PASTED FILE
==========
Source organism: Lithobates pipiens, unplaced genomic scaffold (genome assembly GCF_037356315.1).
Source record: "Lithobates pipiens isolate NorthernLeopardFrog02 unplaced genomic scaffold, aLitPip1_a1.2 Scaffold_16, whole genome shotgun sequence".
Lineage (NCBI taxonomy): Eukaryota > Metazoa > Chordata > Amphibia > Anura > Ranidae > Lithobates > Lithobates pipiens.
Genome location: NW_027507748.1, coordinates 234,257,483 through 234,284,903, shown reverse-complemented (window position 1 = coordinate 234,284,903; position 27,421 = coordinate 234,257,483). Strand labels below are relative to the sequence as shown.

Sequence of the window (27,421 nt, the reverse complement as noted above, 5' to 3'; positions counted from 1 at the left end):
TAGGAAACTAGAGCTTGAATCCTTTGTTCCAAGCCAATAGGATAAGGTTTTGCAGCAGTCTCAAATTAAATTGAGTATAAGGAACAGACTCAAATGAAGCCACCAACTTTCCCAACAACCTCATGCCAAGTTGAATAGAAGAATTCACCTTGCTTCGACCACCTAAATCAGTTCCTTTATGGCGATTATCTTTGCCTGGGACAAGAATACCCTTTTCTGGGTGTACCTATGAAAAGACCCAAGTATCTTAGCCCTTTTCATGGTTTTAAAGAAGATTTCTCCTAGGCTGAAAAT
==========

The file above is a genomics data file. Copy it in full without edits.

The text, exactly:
Source organism: Lithobates pipiens, unplaced genomic scaffold (genome assembly GCF_037356315.1).
Source record: "Lithobates pipiens isolate NorthernLeopardFrog02 unplaced genomic scaffold, aLitPip1_a1.2 Scaffold_16, whole genome shotgun sequence".
Lineage (NCBI taxonomy): Eukaryota > Metazoa > Chordata > Amphibia > Anura > Ranidae > Lithobates > Lithobates pipiens.
Genome location: NW_027507748.1, coordinates 234,257,483 through 234,284,903, shown reverse-complemented (window position 1 = coordinate 234,284,903; position 27,421 = coordinate 234,257,483). Strand labels below are relative to the sequence as shown.

Sequence of the window (27,421 nt, the reverse complement as noted above, 5' to 3'; positions counted from 1 at the left end):
TAGGAAACTAGAGCTTGAATCCTTTGTTCCAAGCCAATAGGATAAGGTTTTGCAGCAGTCTCAAATTAAATTGAGTATAAGGAACAGACTCAAATGAAGCCACCAACTTTCCCAACAACCTCATGCCAAGTTGAATAGAAGAATTCACCTTGCTTCGACCACCTAAATCAGTTCCTTTATGGCGATTATCTTTGCCTGGGACAAGAATACCCTTTTCTGGGTGTACCTATGAAAAGACCCAAGTATCTTAGCCCTTTTCATGGTTTTAAAGAAGATTTCTCCTAGGCTGAAAAT